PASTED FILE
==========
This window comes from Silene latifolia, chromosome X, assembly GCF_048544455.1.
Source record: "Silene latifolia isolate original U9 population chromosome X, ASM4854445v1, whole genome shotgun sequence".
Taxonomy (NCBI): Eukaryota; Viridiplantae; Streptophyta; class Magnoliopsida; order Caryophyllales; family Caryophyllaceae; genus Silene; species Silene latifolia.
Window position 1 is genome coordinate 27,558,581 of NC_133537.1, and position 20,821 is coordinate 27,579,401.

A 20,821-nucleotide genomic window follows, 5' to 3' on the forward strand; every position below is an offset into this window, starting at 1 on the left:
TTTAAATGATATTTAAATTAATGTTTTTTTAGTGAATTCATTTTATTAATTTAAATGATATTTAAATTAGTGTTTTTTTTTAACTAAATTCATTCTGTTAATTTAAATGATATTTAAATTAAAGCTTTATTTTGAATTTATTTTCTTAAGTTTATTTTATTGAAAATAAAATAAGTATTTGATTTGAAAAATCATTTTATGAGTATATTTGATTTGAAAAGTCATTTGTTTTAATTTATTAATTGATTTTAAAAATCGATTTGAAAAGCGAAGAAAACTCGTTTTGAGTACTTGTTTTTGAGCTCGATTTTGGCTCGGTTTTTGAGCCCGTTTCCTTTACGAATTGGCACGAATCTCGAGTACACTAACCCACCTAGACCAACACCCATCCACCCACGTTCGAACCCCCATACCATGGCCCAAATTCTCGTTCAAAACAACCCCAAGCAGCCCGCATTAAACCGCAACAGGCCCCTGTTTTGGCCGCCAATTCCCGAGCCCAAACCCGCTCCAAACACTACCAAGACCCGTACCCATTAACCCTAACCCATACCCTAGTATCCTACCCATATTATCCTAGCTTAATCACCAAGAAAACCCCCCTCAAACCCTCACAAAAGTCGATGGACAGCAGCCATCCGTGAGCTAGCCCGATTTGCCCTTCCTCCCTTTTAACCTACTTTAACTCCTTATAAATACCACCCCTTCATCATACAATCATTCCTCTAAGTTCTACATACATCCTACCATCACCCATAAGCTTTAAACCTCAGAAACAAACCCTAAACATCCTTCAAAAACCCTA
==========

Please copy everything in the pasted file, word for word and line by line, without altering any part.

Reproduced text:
This window comes from Silene latifolia, chromosome X, assembly GCF_048544455.1.
Source record: "Silene latifolia isolate original U9 population chromosome X, ASM4854445v1, whole genome shotgun sequence".
Taxonomy (NCBI): Eukaryota; Viridiplantae; Streptophyta; class Magnoliopsida; order Caryophyllales; family Caryophyllaceae; genus Silene; species Silene latifolia.
Window position 1 is genome coordinate 27,558,581 of NC_133537.1, and position 20,821 is coordinate 27,579,401.

A 20,821-nucleotide genomic window follows, 5' to 3' on the forward strand; every position below is an offset into this window, starting at 1 on the left:
TTTAAATGATATTTAAATTAATGTTTTTTTAGTGAATTCATTTTATTAATTTAAATGATATTTAAATTAGTGTTTTTTTTTAACTAAATTCATTCTGTTAATTTAAATGATATTTAAATTAAAGCTTTATTTTGAATTTATTTTCTTAAGTTTATTTTATTGAAAATAAAATAAGTATTTGATTTGAAAAATCATTTTATGAGTATATTTGATTTGAAAAGTCATTTGTTTTAATTTATTAATTGATTTTAAAAATCGATTTGAAAAGCGAAGAAAACTCGTTTTGAGTACTTGTTTTTGAGCTCGATTTTGGCTCGGTTTTTGAGCCCGTTTCCTTTACGAATTGGCACGAATCTCGAGTACACTAACCCACCTAGACCAACACCCATCCACCCACGTTCGAACCCCCATACCATGGCCCAAATTCTCGTTCAAAACAACCCCAAGCAGCCCGCATTAAACCGCAACAGGCCCCTGTTTTGGCCGCCAATTCCCGAGCCCAAACCCGCTCCAAACACTACCAAGACCCGTACCCATTAACCCTAACCCATACCCTAGTATCCTACCCATATTATCCTAGCTTAATCACCAAGAAAACCCCCCTCAAACCCTCACAAAAGTCGATGGACAGCAGCCATCCGTGAGCTAGCCCGATTTGCCCTTCCTCCCTTTTAACCTACTTTAACTCCTTATAAATACCACCCCTTCATCATACAATCATTCCTCTAAGTTCTACATACATCCTACCATCACCCATAAGCTTTAAACCTCAGAAACAAACCCTAAACATCCTTCAAAAACCCTA